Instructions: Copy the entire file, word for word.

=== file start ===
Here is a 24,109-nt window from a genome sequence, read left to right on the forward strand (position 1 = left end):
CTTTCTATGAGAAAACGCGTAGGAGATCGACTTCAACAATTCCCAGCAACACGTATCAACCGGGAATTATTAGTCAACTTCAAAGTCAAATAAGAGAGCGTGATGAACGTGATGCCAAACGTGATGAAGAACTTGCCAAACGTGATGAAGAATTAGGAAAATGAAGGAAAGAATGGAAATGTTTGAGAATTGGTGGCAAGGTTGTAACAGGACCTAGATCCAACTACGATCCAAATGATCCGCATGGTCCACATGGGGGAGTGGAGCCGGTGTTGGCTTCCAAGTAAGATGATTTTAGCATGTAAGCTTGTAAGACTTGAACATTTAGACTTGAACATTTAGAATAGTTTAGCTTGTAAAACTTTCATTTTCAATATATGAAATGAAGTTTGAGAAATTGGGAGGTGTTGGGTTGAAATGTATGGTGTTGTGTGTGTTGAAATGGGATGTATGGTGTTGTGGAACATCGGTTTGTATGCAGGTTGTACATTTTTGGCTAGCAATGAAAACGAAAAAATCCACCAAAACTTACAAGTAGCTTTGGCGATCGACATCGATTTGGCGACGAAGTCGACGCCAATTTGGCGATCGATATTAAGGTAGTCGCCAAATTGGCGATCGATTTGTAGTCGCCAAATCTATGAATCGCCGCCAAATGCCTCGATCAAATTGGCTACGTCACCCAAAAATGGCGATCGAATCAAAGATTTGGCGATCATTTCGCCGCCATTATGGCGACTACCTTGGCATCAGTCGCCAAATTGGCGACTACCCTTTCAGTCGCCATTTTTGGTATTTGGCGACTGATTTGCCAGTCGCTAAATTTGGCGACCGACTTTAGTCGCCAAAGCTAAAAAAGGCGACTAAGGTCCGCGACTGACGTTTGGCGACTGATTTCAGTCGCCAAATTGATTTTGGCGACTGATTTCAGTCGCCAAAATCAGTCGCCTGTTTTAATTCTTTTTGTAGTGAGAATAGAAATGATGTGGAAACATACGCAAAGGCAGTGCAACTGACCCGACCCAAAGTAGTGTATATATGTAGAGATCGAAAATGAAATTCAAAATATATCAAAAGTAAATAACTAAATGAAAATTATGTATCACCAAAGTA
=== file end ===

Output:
Here is a 24,109-nt window from a genome sequence, read left to right on the forward strand (position 1 = left end):
CTTTCTATGAGAAAACGCGTAGGAGATCGACTTCAACAATTCCCAGCAACACGTATCAACCGGGAATTATTAGTCAACTTCAAAGTCAAATAAGAGAGCGTGATGAACGTGATGCCAAACGTGATGAAGAACTTGCCAAACGTGATGAAGAATTAGGAAAATGAAGGAAAGAATGGAAATGTTTGAGAATTGGTGGCAAGGTTGTAACAGGACCTAGATCCAACTACGATCCAAATGATCCGCATGGTCCACATGGGGGAGTGGAGCCGGTGTTGGCTTCCAAGTAAGATGATTTTAGCATGTAAGCTTGTAAGACTTGAACATTTAGACTTGAACATTTAGAATAGTTTAGCTTGTAAAACTTTCATTTTCAATATATGAAATGAAGTTTGAGAAATTGGGAGGTGTTGGGTTGAAATGTATGGTGTTGTGTGTGTTGAAATGGGATGTATGGTGTTGTGGAACATCGGTTTGTATGCAGGTTGTACATTTTTGGCTAGCAATGAAAACGAAAAAATCCACCAAAACTTACAAGTAGCTTTGGCGATCGACATCGATTTGGCGACGAAGTCGACGCCAATTTGGCGATCGATATTAAGGTAGTCGCCAAATTGGCGATCGATTTGTAGTCGCCAAATCTATGAATCGCCGCCAAATGCCTCGATCAAATTGGCTACGTCACCCAAAAATGGCGATCGAATCAAAGATTTGGCGATCATTTCGCCGCCATTATGGCGACTACCTTGGCATCAGTCGCCAAATTGGCGACTACCCTTTCAGTCGCCATTTTTGGTATTTGGCGACTGATTTGCCAGTCGCTAAATTTGGCGACCGACTTTAGTCGCCAAAGCTAAAAAAGGCGACTAAGGTCCGCGACTGACGTTTGGCGACTGATTTCAGTCGCCAAATTGATTTTGGCGACTGATTTCAGTCGCCAAAATCAGTCGCCTGTTTTAATTCTTTTTGTAGTGAGAATAGAAATGATGTGGAAACATACGCAAAGGCAGTGCAACTGACCCGACCCAAAGTAGTGTATATATGTAGAGATCGAAAATGAAATTCAAAATATATCAAAAGTAAATAACTAAATGAAAATTATGTATCACCAAAGTA